Friday, May 20, 2011
Monday, May 2, 2011
Did a little racing in Michaux over the weekend. The 20-miler. It was about all this mountain bike wimp could handle.
As I finished, pulling into the appropriate finishing chute and watching the scorers wipe the mud from my tag and post it on the board, someone asked me something...one of those comments that seems inane at face value but, in the appropriate context and bolstered by integrity*, holds value enough--something like, "How was your race?" or "How do you feel?" In response, I shrugged my shoulders and muttered, "It's what we do."
Bike racing: It's what we do.
Why do we race our bicycles? I don't know, it's just what we do. Why do we endure torrential rain in 40 degree weather (as at SoYoCo a couple of weeks ago)? I don't know, it's just what I do. Why the long winter rides in sub-freezing weather? Why the delayed yard work on Saturdays? Why the hours tinkering over drive trains? Why the money spent on all manner of gear, travel, registration? Why the strain on relationships and other commitments? Why all of it?
I don't know, it's just what we do... (And it feels really, really good when we do it.)
Riders understand. So did the dude who asked me the question.
Ok, enough poetry...
The Maximus 20-miler looked like this (the Garmin plot of someone who apparently finished just a few minutes behind me). I wish I had a picture of what my bike and I looked like after the 20-miler. You'll have to imagine... April had record-breaking precipitation. Much of the trail became run-off stream. Sometimes the trail was a stream. I didn't spend all of my time balanced on two wheels. There, that should give you an adequate picture.
Anyway, no great insights from the experience. Which is to say that I learned what I already knew--I'm a stronger rider than most, but I am easily out mountain biked by those that know what they're doing. In other words, I'm a pansy. Or a poser. But I still finished second in my age group (of 26) and fourth overall (of 84). And, as always, for reasons that continue to allude me, it feels downright awesome to ride faster than a lot of other good riders and a few really good ones...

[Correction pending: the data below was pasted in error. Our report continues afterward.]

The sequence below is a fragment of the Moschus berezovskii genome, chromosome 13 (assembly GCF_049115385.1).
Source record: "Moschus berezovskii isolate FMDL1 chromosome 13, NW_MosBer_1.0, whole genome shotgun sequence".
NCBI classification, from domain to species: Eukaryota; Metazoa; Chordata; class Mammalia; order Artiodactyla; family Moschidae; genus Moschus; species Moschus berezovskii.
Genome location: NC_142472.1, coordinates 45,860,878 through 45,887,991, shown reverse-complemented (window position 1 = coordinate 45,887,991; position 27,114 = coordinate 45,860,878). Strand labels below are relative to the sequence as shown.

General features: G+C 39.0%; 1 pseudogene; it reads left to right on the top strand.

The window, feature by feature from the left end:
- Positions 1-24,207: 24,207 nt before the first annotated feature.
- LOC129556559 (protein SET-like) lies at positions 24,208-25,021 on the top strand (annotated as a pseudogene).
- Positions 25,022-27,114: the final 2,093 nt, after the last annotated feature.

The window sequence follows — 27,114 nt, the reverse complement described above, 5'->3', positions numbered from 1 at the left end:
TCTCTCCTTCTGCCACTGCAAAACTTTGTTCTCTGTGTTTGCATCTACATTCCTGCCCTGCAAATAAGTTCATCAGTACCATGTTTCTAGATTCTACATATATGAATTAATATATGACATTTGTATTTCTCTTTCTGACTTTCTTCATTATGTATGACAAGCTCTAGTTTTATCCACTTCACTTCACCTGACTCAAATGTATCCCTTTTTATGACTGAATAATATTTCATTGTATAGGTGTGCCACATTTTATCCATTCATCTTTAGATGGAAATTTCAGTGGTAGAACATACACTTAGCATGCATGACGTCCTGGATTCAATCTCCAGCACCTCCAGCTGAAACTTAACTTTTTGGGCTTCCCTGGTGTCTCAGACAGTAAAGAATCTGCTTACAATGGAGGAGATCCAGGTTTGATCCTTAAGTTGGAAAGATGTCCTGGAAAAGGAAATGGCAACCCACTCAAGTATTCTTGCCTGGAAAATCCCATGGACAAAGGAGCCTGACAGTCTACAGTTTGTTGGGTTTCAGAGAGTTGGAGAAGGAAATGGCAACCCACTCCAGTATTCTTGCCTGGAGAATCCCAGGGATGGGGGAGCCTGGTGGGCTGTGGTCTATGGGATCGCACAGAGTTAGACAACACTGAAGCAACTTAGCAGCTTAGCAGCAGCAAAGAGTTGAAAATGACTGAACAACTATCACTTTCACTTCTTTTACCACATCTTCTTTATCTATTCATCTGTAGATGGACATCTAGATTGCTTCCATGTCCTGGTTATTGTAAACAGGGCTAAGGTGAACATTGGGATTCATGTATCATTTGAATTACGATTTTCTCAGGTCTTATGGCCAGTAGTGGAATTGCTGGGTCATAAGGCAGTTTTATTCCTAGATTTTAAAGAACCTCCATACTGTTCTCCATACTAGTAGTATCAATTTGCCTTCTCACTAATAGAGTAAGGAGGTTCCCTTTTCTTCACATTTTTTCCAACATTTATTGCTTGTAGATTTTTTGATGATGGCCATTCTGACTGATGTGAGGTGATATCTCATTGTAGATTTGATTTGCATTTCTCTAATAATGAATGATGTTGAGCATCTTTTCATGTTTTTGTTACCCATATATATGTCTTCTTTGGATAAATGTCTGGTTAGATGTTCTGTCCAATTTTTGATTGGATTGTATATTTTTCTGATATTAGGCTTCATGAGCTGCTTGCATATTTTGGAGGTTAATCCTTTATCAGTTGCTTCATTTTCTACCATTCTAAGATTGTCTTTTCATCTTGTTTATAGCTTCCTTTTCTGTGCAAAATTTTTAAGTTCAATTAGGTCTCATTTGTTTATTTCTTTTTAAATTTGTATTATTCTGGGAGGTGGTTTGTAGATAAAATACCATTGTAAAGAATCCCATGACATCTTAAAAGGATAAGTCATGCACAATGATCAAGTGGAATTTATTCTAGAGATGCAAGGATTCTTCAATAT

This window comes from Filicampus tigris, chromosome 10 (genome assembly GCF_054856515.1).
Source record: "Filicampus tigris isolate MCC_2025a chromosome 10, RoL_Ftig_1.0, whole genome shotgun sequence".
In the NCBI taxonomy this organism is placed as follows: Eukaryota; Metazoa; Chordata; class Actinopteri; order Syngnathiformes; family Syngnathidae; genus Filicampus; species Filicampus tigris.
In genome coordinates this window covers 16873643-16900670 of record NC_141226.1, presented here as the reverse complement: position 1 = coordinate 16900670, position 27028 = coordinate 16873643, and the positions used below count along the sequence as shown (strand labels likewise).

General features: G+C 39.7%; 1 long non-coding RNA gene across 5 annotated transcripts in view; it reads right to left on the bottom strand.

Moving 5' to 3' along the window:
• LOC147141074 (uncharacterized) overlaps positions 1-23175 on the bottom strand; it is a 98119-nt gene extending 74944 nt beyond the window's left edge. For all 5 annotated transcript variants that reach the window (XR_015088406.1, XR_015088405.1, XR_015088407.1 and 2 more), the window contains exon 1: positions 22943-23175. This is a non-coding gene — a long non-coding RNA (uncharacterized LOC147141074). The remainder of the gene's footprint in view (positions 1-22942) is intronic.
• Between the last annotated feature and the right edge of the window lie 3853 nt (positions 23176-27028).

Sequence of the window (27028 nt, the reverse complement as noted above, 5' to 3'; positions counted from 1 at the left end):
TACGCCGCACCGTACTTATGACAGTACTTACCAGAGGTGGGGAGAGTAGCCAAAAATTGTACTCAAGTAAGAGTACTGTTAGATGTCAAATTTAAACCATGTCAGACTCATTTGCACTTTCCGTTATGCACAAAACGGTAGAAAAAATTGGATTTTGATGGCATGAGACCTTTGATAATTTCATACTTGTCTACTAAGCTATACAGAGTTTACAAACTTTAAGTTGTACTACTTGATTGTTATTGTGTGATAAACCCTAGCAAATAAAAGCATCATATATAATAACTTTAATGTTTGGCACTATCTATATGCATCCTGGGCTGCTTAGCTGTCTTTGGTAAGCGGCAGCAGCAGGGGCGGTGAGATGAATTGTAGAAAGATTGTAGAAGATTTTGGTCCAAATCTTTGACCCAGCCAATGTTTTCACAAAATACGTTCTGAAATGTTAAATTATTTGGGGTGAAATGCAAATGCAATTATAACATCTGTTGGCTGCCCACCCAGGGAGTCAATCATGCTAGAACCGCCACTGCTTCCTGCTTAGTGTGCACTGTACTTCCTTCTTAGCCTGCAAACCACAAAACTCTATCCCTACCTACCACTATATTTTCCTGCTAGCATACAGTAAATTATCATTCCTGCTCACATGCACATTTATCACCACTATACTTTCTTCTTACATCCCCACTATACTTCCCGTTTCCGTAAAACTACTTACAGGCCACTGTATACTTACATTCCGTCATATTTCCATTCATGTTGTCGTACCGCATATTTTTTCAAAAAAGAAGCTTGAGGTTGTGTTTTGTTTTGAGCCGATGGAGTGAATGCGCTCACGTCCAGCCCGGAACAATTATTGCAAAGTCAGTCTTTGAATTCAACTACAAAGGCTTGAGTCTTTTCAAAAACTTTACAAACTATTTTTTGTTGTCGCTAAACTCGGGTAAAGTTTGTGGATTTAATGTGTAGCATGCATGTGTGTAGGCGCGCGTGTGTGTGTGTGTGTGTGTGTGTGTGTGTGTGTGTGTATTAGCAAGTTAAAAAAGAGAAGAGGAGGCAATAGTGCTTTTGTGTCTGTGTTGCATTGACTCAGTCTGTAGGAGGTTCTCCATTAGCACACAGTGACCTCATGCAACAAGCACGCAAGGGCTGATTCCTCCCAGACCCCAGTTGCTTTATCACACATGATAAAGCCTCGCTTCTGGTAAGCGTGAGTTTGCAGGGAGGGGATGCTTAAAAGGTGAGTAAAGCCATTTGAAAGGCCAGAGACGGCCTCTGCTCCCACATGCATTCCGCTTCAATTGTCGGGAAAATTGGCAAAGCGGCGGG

Of course, the real talent was likely attracted to the 40-mile option (or Granogue). Another way to say that is if the 40-milers were racing the 20-miler, well, I wouldn't have fared so well. But I think the 40-mile option may have just done me in. It's not the five hours of riding, of course, it's rather what I'd be riding for five hours. Hats off to you off-road wizards. I'm ever in awe of your mad mtb skills...
The sorest part of my body today? Triceps.
* When I say "integrity," I mean to use the word in the sense David James Duncan uses it here, but with the volume turned down a bit, as it were:
Language has vertical limits. Not just any speaker can pack up his speech and tote it at will to a higher elevation. Where there is a will, there is as often a major embarrassment as there is a way. Like a gymnast on parallel bars, the speaker or writer who successfully conveys exaltation must possess sufficient mental muscle to hoist himself above the level of everyday verbiage without appearing to strain. Again, like the gymnast, he must be able to lift himself, all by himself. It is not speech coaches and writers, height of pulpit, number of advanced degrees, thickness of thesaurus, histrionic techniques, or any such contrivance that truly lifts language: it is personal integrity. It’s the ability to imbue one’s words with the physical momentum, intellectual clarity, and psychic depth that only the actual deeds of a life can provide. If Martin Luther King Jr. in his Lincoln Memorial Speech of 1963 had said, “In my heart I know I’m right,” and if President Nixon, in his resignation speech a decade later, had said, “I have a dream,” the world would have remembered King’s heart and forgotten Nixon’s dream. It is not just the words that make words memorable.
at 3:12 PM